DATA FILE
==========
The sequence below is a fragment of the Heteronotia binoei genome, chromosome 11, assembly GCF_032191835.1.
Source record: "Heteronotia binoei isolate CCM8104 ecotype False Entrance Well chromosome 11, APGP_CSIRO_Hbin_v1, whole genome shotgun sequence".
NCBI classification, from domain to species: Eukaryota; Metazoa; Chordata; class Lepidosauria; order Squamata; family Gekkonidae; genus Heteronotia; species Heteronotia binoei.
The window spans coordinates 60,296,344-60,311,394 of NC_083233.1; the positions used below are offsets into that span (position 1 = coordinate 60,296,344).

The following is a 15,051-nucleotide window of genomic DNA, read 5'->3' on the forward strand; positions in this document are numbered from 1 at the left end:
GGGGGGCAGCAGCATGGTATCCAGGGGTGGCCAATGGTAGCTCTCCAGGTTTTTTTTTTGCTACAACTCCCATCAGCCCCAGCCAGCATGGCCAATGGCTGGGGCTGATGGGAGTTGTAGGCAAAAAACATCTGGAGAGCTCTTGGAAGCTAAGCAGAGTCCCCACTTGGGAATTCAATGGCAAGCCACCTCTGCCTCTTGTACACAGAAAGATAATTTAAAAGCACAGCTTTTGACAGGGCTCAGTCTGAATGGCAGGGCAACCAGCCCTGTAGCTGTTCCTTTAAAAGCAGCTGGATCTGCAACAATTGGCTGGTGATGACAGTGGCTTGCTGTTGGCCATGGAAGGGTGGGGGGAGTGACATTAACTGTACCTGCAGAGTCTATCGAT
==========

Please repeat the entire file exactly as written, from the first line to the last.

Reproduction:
The sequence below is a fragment of the Heteronotia binoei genome, chromosome 11, assembly GCF_032191835.1.
Source record: "Heteronotia binoei isolate CCM8104 ecotype False Entrance Well chromosome 11, APGP_CSIRO_Hbin_v1, whole genome shotgun sequence".
NCBI classification, from domain to species: Eukaryota; Metazoa; Chordata; class Lepidosauria; order Squamata; family Gekkonidae; genus Heteronotia; species Heteronotia binoei.
The window spans coordinates 60,296,344-60,311,394 of NC_083233.1; the positions used below are offsets into that span (position 1 = coordinate 60,296,344).

The following is a 15,051-nucleotide window of genomic DNA, read 5'->3' on the forward strand; positions in this document are numbered from 1 at the left end:
GGGGGGCAGCAGCATGGTATCCAGGGGTGGCCAATGGTAGCTCTCCAGGTTTTTTTTTTGCTACAACTCCCATCAGCCCCAGCCAGCATGGCCAATGGCTGGGGCTGATGGGAGTTGTAGGCAAAAAACATCTGGAGAGCTCTTGGAAGCTAAGCAGAGTCCCCACTTGGGAATTCAATGGCAAGCCACCTCTGCCTCTTGTACACAGAAAGATAATTTAAAAGCACAGCTTTTGACAGGGCTCAGTCTGAATGGCAGGGCAACCAGCCCTGTAGCTGTTCCTTTAAAAGCAGCTGGATCTGCAACAATTGGCTGGTGATGACAGTGGCTTGCTGTTGGCCATGGAAGGGTGGGGGGAGTGACATTAACTGTACCTGCAGAGTCTATCGAT